Postictal language dysfunction in patients with right or bilateral hemispheric language localization

Epilepsia. 1996 Oct;37(10):936-41. doi: 10.1111/j.1528-1157.1996.tb00530.x.


Purpose: As shown previously, when temporal lobe complex partial seizures (TLCPS) originate from the language dominant hemisphere, patients cannot read a test phrase correctly within 60 s of the end of the ictal discharge. We wished to assess whether postictal language testing results discordant with this pattern identified patients with non-left (right hemisphere or mixed) language dominance.

Methods: Since 1988, all patients undergoing video/EEG monitoring at our institution have been given a test phrase to read aloud as soon as a seizure is detected. Inclusion criteria for this study were (a) postictal language testing within 60 s of seizure end for at least one TLCPS, (b) > 90% seizure reduction after anterior temporal lobectomy with 2-year minimum follow-up, and (c) language localization by either intracarotid amobarbital test (IAT) or direct electrical stimulation of left hemisphere cortex.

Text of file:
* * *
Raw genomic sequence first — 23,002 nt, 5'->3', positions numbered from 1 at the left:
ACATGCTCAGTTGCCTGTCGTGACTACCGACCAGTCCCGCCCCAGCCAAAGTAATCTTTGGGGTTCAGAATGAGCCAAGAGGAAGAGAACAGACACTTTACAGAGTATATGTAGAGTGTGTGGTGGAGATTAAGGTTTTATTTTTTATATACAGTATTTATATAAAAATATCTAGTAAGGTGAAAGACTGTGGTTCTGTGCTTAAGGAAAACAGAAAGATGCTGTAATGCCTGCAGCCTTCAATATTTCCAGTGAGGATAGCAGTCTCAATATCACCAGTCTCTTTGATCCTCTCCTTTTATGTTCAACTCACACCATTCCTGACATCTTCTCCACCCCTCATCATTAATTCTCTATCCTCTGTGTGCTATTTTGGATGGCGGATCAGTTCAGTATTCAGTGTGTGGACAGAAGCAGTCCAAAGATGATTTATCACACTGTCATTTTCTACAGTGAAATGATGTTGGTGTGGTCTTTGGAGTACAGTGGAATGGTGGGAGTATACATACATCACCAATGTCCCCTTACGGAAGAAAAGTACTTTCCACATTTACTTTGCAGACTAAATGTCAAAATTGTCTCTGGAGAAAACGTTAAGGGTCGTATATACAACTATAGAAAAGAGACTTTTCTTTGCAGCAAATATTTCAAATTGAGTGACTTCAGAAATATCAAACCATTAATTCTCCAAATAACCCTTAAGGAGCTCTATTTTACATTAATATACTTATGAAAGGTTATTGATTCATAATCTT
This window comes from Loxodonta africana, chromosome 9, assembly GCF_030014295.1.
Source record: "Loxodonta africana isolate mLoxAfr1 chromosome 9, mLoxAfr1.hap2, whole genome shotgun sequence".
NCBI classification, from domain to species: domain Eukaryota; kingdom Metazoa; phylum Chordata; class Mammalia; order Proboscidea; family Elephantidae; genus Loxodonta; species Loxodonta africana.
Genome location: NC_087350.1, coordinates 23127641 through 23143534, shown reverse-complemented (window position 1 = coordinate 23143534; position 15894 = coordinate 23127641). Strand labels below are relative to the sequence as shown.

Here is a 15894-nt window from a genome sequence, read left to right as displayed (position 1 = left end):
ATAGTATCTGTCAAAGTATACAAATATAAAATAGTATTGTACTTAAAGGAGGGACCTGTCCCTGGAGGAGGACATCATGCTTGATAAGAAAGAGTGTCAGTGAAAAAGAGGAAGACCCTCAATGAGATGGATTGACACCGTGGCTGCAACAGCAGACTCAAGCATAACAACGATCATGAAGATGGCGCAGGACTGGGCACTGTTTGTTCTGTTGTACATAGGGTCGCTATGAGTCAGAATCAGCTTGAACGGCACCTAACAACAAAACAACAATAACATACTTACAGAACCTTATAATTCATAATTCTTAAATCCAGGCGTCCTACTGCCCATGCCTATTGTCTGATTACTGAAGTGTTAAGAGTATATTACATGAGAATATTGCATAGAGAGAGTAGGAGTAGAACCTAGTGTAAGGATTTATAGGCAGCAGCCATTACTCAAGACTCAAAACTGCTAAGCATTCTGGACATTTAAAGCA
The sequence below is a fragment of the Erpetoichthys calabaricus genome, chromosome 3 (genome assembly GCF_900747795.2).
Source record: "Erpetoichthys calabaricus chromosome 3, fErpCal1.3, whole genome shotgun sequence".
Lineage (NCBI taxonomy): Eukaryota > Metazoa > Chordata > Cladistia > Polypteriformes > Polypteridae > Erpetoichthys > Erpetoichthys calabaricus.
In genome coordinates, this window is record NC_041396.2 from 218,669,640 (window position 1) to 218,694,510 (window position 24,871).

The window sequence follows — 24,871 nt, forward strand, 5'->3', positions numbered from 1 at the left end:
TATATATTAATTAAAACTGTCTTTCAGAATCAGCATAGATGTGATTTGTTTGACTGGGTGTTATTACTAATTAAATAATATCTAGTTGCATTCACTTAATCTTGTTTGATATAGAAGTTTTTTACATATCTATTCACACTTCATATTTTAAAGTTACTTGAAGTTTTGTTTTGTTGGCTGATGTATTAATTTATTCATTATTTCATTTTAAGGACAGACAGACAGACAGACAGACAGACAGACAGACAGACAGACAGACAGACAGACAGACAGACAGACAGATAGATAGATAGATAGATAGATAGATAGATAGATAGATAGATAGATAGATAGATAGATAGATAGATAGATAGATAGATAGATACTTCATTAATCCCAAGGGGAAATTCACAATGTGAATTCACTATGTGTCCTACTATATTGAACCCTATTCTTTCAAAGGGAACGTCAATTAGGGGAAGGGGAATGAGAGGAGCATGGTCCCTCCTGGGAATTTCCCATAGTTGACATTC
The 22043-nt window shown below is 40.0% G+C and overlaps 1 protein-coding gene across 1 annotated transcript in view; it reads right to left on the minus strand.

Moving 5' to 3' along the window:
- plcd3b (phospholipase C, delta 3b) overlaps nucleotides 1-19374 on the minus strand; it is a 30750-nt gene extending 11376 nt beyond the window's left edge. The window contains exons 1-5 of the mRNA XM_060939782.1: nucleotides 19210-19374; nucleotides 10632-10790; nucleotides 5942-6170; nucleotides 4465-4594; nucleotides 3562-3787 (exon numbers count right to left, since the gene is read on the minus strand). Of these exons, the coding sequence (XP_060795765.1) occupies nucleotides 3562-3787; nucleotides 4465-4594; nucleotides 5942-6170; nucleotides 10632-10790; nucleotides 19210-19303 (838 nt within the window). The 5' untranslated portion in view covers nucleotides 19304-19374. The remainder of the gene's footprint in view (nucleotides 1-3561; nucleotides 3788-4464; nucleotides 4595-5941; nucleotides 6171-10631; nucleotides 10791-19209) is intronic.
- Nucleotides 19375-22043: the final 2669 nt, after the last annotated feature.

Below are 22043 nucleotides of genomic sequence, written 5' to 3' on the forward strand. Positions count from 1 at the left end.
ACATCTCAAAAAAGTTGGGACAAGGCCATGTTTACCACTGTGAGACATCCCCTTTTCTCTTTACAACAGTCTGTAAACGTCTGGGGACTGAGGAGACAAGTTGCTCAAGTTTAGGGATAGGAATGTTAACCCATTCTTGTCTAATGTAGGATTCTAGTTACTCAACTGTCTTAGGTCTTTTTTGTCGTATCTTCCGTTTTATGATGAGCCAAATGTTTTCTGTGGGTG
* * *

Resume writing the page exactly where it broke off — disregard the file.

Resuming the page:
Results: Two hundred twenty-four seizures in 64 patients were analyzed. Discordant postictal language patterns were noted in 10 of 11 patients with IAT documented non-left language dominance and in 15 of 53 with left dominance (p = 0.006; sensitivity 90.9%, specificity 71.7%).

Conclusions: Postictal language testing accurately identifies patients with non-left language dominance and may be useful in selecting appropriate patients for IAT.

MeSH terms

  • Adult
  • Aged
  • Amobarbital / pharmacology
  • Electroencephalography
  • Epilepsy, Temporal Lobe / diagnosis*
  • Epilepsy, Temporal Lobe / physiopathology
  • Epilepsy, Temporal Lobe / surgery
  • Follow-Up Studies
  • Functional Laterality* / drug effects
  • Functional Laterality* / physiology
  • Humans
  • Language Disorders / diagnosis
  • Language Disorders / physiopathology
  • Language Tests
  • Language*
  • Male
  • Middle Aged
  • Monitoring, Physiologic
  • Speech
  • Temporal Lobe / surgery
  • Videotape Recording


  • Amobarbital